"For, the nations whose land you will possess listened to diviners of
auspicious times, and diviners. However, G-d, your G-d does not make you
do this. G-d, your G-d will produce a prophet from amongst your brothers
from within your midst, like me. To him you must listen." (Devarim
Those were the good old days, when, for the first 1,000 years since
leaving Egypt, prophecy was common amongst the Jewish people. After all,
the entire nation heard G-d speak at Mt. Sinai, and as Rashi points out
based upon the Mechilta, “A handmaid at the sea saw that which Yechezkel
ben Buzi never saw” (Rashi, Shemot 15:2).
Among other things, this meant that G-d communicated directly with the
Jewish people in order to let them know what He wanted them to know, both
the positive and the negative. Nevi’im—the Book of Prophets—is a
collection of many of the latter.
However, when the majority of the Jewish people stopped listening to the
real prophets, and instead followed after the false ones, prophecy ceased.
As the Talmud points out, if the people aren’t fitting, prophecy will not
return even if the prophet himself is capable of receiving it (Sanhedrin
Nevertheless, even after the cessation of prophecy, the Bat Kol, the
Heavenly Voice, continued. It was still a supernatural form of Divine
communication, though far less authoritative (Shabbat 56b), especially
since the Talmud states elsewhere that “the chacham is greater than the
prophet” (Bava Batra 12a).
Today, after thousands of years and countless exiles, terrible
persecution, and wide-spread assimilation, we don’t even have the Bat Kol
anymore. Instead, people talk about “Ruach HaKodesh”, a kind of
intellectual intuition that seems somewhat out of the ordinary.
Ruach HaKodesh, which literally means “Holy Spirit”, but which is usually
referred to as “Divine Inspiration”, amounts to what is commonly
called “Siyita d’Shemaya”, or “Heavenly Help”. Such Divine assistance can
take many forms, including the addition of an extra soul in the person to
help him perform a mitzvah that he otherwise might be able to achieve on
his own (Sha’ar HaGilgulim, Ch. 5).
Many adherents to particular groups of religious Jews often maintain that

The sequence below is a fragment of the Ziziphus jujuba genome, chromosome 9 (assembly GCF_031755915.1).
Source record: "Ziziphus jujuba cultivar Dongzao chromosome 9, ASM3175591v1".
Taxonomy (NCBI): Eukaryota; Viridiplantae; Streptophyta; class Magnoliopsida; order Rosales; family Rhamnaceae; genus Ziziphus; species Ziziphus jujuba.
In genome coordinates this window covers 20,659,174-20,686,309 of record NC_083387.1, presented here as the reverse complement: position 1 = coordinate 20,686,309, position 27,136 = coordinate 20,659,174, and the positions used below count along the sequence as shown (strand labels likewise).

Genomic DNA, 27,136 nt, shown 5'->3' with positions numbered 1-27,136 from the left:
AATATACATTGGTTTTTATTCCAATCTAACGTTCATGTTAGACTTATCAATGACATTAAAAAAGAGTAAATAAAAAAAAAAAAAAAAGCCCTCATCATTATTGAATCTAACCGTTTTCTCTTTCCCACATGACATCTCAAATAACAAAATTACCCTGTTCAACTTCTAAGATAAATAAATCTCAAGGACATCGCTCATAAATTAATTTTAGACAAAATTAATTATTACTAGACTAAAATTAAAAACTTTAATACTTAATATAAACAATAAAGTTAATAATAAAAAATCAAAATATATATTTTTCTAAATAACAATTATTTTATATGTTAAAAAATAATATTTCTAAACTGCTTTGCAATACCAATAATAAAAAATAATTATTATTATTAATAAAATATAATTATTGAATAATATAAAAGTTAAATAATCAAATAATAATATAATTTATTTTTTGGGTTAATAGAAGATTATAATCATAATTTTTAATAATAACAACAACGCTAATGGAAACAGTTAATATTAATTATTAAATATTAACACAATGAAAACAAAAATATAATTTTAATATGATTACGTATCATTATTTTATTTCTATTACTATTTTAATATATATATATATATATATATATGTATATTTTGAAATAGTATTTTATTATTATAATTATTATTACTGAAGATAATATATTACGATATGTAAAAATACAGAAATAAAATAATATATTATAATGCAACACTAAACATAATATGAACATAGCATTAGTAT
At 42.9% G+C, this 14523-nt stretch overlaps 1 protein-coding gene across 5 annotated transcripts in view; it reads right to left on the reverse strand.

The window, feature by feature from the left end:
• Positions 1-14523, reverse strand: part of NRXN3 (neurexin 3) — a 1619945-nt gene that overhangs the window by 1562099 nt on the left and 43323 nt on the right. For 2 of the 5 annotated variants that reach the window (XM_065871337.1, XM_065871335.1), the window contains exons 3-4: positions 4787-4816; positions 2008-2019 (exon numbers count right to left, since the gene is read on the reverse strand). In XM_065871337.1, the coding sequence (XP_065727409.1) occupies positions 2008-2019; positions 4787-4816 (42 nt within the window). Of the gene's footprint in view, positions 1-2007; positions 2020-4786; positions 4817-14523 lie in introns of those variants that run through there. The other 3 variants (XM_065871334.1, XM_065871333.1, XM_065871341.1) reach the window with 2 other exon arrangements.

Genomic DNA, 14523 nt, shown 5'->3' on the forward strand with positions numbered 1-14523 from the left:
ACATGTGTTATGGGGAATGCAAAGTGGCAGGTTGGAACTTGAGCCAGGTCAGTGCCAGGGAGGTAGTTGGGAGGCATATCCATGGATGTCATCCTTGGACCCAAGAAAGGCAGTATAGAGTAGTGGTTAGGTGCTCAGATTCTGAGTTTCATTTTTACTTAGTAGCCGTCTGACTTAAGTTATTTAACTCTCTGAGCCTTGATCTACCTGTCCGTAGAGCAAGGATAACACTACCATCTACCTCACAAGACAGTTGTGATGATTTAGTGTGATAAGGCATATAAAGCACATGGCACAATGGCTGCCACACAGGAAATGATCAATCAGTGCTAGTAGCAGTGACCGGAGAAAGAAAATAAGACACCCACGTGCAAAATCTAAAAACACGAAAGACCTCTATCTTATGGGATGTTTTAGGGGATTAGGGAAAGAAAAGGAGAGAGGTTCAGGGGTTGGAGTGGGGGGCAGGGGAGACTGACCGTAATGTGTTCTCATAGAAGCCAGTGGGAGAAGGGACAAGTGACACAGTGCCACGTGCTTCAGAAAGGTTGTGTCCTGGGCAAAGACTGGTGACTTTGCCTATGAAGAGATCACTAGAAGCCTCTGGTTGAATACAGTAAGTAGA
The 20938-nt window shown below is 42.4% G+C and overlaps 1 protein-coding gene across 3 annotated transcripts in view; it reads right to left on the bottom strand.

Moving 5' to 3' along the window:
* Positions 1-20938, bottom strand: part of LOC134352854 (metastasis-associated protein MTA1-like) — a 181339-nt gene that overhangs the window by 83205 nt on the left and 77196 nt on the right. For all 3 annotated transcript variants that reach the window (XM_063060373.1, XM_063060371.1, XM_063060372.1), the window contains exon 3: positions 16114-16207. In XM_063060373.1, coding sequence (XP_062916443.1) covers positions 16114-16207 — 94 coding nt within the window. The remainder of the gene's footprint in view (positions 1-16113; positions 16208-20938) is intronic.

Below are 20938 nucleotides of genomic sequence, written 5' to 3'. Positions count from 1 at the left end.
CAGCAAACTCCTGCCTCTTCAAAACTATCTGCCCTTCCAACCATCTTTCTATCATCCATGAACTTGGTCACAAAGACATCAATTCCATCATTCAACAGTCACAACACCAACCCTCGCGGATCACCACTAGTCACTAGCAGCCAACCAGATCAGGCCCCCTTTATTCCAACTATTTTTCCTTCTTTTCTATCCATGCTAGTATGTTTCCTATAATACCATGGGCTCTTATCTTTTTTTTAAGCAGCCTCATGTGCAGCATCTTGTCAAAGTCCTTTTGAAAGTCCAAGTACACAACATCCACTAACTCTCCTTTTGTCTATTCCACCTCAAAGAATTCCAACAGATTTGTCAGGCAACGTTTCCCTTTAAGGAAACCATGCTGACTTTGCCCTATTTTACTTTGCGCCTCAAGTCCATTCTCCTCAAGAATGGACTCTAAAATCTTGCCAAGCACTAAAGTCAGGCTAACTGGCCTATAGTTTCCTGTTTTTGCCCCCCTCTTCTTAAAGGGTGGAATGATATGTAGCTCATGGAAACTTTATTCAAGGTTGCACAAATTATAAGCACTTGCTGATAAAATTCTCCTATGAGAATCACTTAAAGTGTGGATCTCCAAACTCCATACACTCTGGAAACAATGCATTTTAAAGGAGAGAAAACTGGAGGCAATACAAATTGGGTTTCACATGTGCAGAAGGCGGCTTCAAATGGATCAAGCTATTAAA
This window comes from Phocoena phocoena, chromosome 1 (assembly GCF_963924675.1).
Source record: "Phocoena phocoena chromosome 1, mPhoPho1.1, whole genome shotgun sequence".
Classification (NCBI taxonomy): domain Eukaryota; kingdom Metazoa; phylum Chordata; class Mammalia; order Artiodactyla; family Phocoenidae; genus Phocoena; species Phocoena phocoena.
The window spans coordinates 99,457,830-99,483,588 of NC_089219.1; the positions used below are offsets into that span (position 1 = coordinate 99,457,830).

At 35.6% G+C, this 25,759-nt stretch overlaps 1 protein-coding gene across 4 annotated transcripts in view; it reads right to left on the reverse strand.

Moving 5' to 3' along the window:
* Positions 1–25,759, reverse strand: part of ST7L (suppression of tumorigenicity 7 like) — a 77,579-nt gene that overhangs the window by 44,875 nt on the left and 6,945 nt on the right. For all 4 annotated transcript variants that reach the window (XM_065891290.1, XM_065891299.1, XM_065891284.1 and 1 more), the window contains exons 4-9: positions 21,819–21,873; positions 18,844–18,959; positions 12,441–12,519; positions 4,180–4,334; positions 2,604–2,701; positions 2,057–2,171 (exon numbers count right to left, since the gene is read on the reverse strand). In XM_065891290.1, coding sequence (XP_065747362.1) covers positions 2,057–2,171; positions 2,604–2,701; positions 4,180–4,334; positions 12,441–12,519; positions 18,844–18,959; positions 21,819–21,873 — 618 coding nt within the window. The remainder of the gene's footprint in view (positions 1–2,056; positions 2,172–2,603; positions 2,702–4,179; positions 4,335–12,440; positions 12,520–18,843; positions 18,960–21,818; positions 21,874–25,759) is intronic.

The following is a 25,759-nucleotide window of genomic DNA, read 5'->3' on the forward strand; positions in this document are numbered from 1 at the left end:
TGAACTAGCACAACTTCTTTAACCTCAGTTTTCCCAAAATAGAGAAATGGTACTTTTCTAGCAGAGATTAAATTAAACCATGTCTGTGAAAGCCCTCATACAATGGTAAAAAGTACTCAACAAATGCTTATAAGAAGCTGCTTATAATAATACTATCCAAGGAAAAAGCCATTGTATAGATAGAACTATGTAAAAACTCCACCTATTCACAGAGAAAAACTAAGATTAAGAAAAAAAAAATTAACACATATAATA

their leaders are imbued with Ruach HaKodesh. As such, they maintain, they
have their finger on the pulse of Heaven, and can also perform great
miracles, resulting in countless stories of such miraculous feats.
However, true as this may be, it is not a powerful enough source of
information to unify the Jewish people, and to provide concrete
information as to what G-d wants us to do at this late stage of history to
hasten the redemption with the least amount of casualties. Not on one
occasion have we been caught in the wrong place at the wrong time, and
though everything G-d does is for the good, and in order to expedite the
Final Redemption, still, any form of Divine communiqué that can allow us
to know what G-d wants us to do next as “partners” in Creation is most
Apparently, there is one more way to know what Heaven is thinking. It is
certainly not the preferred method, but it can be painfully accurate. It
is the mouth of the enemy, often the only way for us to know if what we
are doing is right or wrong. When the nations of the world, amongst whom
we have been exiled, act hospitably towards the Jewish people, then we can
assume that Heaven has cut the Jewish people some slack, giving us some
more time to rise to the call, whatever it may be at the time.
"Let us search and try our ways, and return to G-d." (Eichah 3:40)
However, when anti-Semitism arises, it is time to pay close attention to
what the nations are saying about us, for unwittingly they are telling us
where we are missing the point. Just like you can learn how Bilaam
intended to curse the Jewish people by how he blessed us (Sanhedrin 105b),
you can learn where we are weak by what the gentile nations attack us with.
For example, though analysis of the Holocaust is complicated, and to many,